thread: 2013-10-21 : The Magic Trick: Otherkind Dice

On 2013-10-22, George wrote:

Thanks again Vincent. This example was also very interesting. I had to read it a few times, and also went back to your earlier description about the Dogs mechanic. In otherkind, it sounds like:
player: this is how i instictively react.
GM: this is what happens as a result.
A question I have regarding Otherkind, which I realised applies to Dogs as well, is: what signifies the end of the fight? It sounds like we're leaving behind hit points as the flag notifying us that the combat is over (which is probably a good thing). Would it be correct to say that this is part of the trick?

What I'm noticing in both cases is that you're creating an abstraction for an exhange between combatants (or even the entire combat).
I guess that escaping the confines of having to narrate every single result (and it's physical effect) after every single blow, allows you to accentuate certain elements (e.g. what's at stake) which is vital for the objective of the trick. You said: "No, the magic trick is that when a bad outcome happens, or even when a terrible outcome happens, you get to make it the bad or terrible outcome you can live with." This made me realise what's the secret of "failing forward" in combat. In combat, it always seemed to me that failing forward would be contrived.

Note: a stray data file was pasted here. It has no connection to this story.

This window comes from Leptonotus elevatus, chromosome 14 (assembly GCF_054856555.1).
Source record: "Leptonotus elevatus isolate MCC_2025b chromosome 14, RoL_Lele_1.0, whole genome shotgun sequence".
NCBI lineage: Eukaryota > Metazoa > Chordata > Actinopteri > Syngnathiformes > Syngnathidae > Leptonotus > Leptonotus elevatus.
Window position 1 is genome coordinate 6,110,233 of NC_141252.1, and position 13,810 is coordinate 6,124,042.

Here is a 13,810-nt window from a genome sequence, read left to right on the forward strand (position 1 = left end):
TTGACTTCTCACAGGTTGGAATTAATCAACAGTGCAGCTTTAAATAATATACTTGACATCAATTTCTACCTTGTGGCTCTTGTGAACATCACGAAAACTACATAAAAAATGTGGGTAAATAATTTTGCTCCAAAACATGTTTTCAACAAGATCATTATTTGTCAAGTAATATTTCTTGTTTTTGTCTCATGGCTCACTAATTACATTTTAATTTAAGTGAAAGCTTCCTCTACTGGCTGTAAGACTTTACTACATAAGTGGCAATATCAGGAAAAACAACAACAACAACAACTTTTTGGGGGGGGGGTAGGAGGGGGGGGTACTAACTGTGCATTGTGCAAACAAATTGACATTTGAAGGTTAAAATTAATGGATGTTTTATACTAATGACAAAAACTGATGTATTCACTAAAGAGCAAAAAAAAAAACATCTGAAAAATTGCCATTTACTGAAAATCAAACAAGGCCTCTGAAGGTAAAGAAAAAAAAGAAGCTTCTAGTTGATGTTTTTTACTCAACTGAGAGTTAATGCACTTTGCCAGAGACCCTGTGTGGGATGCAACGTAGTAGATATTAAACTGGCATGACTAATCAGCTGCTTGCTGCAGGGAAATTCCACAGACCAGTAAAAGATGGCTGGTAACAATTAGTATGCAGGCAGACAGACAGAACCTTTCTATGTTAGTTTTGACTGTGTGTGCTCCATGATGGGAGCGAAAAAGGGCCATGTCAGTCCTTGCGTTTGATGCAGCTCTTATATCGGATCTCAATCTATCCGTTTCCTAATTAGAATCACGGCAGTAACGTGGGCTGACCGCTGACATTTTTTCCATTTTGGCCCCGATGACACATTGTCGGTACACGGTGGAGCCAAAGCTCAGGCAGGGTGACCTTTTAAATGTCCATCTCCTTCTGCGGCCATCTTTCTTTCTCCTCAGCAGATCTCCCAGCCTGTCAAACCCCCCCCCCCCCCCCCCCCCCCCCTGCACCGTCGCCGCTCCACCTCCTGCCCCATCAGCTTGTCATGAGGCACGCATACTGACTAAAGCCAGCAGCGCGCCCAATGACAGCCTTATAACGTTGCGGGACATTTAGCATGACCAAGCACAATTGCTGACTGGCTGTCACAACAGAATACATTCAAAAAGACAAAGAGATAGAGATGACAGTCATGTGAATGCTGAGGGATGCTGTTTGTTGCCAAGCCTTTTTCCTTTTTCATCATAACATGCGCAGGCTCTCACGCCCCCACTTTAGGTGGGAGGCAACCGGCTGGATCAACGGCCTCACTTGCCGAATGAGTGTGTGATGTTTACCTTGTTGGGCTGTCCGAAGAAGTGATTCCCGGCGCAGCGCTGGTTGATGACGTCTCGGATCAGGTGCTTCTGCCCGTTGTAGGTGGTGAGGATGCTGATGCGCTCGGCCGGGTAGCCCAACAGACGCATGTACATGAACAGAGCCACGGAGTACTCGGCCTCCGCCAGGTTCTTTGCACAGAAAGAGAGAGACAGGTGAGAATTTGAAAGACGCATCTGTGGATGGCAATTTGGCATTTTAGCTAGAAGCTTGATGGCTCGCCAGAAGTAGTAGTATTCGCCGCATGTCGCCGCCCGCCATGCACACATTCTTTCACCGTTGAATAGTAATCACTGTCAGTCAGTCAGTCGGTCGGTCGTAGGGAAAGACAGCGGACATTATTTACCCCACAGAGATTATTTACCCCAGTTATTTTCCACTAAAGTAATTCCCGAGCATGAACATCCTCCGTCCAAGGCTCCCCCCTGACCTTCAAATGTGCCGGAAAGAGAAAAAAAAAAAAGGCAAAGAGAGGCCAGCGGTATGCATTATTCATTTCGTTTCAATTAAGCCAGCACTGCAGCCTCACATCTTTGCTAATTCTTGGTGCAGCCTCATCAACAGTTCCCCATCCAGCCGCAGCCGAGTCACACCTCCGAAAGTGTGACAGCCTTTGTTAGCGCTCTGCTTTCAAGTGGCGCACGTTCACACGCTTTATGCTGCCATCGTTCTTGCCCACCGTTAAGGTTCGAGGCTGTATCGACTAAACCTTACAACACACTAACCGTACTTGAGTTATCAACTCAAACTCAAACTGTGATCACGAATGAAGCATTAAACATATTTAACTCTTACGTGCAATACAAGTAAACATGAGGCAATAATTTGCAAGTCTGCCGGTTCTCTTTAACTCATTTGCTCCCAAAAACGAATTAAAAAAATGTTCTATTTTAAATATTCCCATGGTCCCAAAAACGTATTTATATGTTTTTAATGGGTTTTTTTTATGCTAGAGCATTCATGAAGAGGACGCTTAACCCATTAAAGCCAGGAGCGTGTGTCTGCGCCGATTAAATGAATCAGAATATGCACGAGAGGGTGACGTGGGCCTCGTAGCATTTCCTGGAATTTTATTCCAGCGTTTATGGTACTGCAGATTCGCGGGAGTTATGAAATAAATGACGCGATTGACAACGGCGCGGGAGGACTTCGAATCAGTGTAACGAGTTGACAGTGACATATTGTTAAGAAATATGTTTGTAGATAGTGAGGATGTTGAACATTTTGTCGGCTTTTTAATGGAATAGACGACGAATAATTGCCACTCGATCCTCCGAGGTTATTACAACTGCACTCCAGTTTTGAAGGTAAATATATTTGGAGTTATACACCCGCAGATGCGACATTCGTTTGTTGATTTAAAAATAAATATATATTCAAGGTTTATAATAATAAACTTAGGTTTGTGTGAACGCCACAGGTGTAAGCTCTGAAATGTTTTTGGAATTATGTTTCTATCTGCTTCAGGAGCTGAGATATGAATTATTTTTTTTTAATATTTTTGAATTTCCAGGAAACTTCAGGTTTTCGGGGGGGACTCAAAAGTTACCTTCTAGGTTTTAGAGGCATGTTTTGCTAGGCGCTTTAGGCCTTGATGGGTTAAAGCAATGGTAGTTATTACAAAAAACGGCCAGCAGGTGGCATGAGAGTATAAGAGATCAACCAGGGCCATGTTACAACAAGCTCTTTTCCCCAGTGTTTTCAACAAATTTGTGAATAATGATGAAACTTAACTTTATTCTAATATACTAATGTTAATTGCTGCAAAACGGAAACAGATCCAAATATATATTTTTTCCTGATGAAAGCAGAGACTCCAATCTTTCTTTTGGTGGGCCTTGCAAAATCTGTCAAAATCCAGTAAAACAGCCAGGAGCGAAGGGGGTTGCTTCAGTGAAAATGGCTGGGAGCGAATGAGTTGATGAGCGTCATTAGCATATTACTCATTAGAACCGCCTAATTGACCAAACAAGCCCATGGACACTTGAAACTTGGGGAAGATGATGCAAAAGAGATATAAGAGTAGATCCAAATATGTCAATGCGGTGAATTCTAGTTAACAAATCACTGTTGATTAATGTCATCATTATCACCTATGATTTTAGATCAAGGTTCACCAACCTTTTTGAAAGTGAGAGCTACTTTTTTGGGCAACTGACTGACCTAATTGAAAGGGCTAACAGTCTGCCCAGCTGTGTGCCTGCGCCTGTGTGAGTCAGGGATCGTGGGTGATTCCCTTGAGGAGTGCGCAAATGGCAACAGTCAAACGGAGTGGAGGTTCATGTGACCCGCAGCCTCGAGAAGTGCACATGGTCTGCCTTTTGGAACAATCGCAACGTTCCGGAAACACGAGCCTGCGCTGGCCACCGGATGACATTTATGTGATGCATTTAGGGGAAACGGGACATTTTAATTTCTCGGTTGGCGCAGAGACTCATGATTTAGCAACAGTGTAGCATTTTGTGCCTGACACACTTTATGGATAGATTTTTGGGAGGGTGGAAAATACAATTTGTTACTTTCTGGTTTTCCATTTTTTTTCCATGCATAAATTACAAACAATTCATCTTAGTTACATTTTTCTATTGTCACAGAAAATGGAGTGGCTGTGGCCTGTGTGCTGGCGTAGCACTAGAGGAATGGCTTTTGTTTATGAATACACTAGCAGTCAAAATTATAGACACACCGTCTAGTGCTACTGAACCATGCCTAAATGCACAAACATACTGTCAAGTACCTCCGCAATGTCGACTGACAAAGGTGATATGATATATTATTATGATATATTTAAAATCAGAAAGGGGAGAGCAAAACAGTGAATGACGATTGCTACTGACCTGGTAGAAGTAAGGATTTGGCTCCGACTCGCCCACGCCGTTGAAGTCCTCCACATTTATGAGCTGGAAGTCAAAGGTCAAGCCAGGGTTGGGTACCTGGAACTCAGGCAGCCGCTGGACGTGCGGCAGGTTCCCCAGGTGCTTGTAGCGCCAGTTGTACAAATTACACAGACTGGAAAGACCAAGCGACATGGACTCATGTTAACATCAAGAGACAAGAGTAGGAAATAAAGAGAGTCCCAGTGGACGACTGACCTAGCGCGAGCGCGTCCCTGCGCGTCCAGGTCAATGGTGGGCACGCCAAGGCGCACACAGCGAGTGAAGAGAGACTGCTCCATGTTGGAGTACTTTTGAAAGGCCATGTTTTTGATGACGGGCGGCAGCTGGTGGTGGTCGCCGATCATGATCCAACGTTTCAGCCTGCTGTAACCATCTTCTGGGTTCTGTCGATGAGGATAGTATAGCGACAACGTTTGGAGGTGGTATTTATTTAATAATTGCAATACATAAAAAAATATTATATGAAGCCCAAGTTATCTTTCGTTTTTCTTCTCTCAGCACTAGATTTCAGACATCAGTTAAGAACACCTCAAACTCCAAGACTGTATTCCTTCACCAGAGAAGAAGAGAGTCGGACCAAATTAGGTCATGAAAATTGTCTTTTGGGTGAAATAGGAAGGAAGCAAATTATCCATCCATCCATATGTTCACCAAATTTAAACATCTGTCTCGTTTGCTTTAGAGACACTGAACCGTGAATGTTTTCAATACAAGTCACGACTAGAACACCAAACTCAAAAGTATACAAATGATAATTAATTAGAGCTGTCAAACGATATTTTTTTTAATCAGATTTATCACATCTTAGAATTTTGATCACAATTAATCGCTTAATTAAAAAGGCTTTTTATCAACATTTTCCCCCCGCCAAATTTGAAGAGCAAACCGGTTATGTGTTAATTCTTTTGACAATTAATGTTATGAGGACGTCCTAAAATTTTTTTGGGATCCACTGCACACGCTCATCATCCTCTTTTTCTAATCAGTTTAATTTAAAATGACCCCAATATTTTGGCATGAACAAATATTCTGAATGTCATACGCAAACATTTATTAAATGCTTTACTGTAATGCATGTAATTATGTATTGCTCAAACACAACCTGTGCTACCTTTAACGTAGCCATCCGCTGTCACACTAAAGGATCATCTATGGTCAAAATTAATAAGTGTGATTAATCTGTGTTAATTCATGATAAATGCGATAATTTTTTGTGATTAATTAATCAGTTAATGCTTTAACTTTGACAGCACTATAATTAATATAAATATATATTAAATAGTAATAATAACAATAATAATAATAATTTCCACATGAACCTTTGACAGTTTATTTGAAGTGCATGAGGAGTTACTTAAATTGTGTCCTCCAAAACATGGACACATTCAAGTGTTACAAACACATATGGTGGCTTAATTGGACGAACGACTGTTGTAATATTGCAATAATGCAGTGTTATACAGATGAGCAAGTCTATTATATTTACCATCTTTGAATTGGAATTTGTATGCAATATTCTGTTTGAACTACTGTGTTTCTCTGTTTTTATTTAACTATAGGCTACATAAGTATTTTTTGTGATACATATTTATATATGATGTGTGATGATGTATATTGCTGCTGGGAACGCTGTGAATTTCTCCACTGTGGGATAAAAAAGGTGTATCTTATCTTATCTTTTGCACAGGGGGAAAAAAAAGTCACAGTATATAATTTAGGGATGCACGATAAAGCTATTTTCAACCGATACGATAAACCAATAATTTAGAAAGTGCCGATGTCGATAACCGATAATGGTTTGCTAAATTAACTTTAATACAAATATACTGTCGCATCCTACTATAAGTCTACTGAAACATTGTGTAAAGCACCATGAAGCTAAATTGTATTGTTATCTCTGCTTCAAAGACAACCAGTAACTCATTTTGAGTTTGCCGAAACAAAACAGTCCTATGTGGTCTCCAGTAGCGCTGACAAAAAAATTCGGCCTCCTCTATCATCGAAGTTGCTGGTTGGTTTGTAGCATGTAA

The examples you gave achieve two things:
1. you ensure that the outcome is not a physics/reality/real combat outcome but always a "Story outcome" first and foremost.
2. the players don't feel protected by the hand of God.
And if i'm reading what you said correctly you do this by:
-emphasising what they risk
-you hand over some control to the players in terms of what they can afford to lose i.e. what is the next story outcome that will move the story forward. "Indy, will you allocate that die to stay on the tank? Or not?" So it's not the GM desperately looking for "the angle". He lets the players sweat it - this is how it was always meant to be >:-)
-you don't cheat, but keep the possibility of death there, as Judson pointed out.

Judson: I fully agree with what you said "20 = instant death has to be a result, or the trick doesn't work." The fact that this possibility is there, and the players KNOW that you can't change the outcome gives validity to all of the other outcomes. And when you have a system like Vincent's when it's not immediately obvious that the odds are stacked in the players' favour, then you're in business!


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